Next year already promises to be a year of continued adaptation. Four sections of juniors will replace my sections of 9th grade and AP Literature and Composition (enrollment is down because of a district push for enrollment in AP Language and Composition). Even so, I’m already thinking of how to approach the upcoming courses. I’ve begun to have conversations with colleagues, and to gather and organize resources, at the same time that I am cleaning my classroom and shaking out my summer clothes.

Ah, relief and stress: the two strange sides of the teaching coin.

Convocation 2018 – New Beginnings, #squadgoals and Gratitude

It’s 8:45am on Monday, the first of three days of professional development before students arrive. I am sitting in the auditorium surrounded by hundreds of people, as the entire district has descended upon the high school for our initial meeting. Somehow, I have managed to sit one row and four seats away from my sister, a kindergarten teacher in one of the elementary schools. I take this as a good sign: this has never happened before, despite the fact that we have worked in the same district for close to ten years and have attempted to meet up before the assembly each and every time.

Convocation is a welcoming. It is a new beginning, a jumping point, the starting line. I have been teaching since 1999, so this is not my first rodeo. However, I am starting this year with a new department chair, and two new classes: AP Literature and 9th grade Advanced College Prep English. Both terrify me. I am reminded of the dog in the meme, surrounded by fire, a cup of coffee on the table, stating everything is fine.

fine dog

Over the summer, I read a number of books on the AP Lit curriculum. They were beautiful, though-provoking, and dense. I worry that I may have missed some of the subtleties and nuances of the text on my first read, that I will not offer the students as rich an experience as the veteran, master teacher who taught this class before me. I worry that I will not assign enough, that I will push them too little, that they will become bored easily. I also worry that in trying to make the class truly Advanced Placement, that I will ask too much of seniors who are already loaded with rigorous classes and extracurriculars.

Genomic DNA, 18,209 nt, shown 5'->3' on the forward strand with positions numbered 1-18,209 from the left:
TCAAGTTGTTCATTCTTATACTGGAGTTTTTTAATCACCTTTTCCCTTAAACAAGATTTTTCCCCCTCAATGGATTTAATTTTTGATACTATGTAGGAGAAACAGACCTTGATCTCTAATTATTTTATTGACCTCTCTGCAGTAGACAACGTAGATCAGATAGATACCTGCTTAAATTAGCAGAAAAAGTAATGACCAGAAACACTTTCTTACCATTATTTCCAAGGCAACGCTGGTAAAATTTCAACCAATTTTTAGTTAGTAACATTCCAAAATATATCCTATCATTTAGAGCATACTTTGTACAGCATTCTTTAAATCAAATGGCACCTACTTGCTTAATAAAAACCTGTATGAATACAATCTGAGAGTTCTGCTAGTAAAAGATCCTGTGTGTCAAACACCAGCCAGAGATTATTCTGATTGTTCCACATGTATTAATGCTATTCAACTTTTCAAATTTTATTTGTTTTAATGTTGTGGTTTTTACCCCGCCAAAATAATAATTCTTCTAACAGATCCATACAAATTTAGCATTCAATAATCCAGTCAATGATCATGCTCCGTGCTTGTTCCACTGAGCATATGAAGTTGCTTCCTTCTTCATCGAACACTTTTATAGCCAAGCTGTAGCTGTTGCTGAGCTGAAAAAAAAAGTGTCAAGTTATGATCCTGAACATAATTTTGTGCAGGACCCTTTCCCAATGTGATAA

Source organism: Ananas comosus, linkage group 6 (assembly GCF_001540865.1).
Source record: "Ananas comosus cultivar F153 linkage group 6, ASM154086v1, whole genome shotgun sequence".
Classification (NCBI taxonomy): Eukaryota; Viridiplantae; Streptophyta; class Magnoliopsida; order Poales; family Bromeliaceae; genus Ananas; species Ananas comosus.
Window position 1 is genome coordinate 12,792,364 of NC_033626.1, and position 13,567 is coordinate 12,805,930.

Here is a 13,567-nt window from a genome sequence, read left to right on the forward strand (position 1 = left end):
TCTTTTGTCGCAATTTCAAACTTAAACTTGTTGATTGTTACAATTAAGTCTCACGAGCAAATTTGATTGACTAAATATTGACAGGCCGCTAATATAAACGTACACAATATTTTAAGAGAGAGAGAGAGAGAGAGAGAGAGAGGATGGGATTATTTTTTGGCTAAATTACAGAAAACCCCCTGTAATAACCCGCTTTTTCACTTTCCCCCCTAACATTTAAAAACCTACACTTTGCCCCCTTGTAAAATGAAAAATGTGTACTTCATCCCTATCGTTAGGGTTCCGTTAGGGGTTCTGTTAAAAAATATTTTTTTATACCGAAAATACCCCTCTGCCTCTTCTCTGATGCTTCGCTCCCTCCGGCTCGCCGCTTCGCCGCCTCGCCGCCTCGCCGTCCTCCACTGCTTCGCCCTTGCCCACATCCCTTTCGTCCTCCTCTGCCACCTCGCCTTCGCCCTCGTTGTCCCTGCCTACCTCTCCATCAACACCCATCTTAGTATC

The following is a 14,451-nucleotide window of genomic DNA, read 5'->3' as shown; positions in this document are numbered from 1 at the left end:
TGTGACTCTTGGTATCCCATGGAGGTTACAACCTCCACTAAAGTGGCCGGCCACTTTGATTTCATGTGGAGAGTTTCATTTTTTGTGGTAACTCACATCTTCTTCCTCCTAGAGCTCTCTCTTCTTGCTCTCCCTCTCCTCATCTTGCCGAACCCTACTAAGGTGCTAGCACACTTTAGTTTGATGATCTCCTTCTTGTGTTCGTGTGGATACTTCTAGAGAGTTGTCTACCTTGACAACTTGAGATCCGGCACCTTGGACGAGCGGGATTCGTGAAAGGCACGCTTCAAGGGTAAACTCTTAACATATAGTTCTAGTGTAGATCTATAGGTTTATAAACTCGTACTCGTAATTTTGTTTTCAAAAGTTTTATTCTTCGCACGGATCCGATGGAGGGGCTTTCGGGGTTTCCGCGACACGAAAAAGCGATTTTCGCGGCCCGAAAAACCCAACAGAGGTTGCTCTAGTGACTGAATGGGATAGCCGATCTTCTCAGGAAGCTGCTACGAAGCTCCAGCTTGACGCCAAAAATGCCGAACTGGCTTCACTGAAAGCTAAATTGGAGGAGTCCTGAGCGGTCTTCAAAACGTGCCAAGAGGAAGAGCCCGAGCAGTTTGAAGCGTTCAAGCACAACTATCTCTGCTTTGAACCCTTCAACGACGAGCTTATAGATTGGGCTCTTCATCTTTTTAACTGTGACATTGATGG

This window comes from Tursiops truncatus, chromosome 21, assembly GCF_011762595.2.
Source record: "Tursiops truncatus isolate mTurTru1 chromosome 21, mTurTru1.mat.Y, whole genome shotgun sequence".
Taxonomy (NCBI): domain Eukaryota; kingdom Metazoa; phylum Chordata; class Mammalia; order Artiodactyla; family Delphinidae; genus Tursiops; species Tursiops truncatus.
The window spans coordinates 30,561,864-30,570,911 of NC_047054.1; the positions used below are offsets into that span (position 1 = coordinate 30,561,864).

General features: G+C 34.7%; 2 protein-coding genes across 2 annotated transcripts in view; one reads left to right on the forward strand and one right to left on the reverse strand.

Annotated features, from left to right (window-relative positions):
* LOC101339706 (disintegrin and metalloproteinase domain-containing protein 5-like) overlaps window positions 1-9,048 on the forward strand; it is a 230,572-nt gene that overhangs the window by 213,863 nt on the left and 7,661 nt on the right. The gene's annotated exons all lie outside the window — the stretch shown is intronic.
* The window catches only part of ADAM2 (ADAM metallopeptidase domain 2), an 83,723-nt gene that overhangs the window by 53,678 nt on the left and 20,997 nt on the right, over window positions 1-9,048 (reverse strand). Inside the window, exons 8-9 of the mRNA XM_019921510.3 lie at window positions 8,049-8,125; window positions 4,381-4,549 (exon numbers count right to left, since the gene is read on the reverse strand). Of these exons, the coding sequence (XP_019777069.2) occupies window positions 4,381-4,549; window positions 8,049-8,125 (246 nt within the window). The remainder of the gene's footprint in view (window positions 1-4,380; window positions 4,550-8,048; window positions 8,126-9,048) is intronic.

I have taught 9th grade Honors English for the better part of the last decade. I am used to the pace, the students, the parents, the books. This year, I worry that I will expect too much of the ACP kids, that I will assign too much reading, demand too much writing, give them more than they can handle. I am also afraid that, because of this worry, I will give them too little by underestimating their ability and motivation. It’s a perfect catch 22 of anxiety.

At the same time that my back-to-school nightmares center around my planning and expectations, I am excited to start this new chapter. As much as the beginning of the year is full of unknowns, it is also full of possibilities: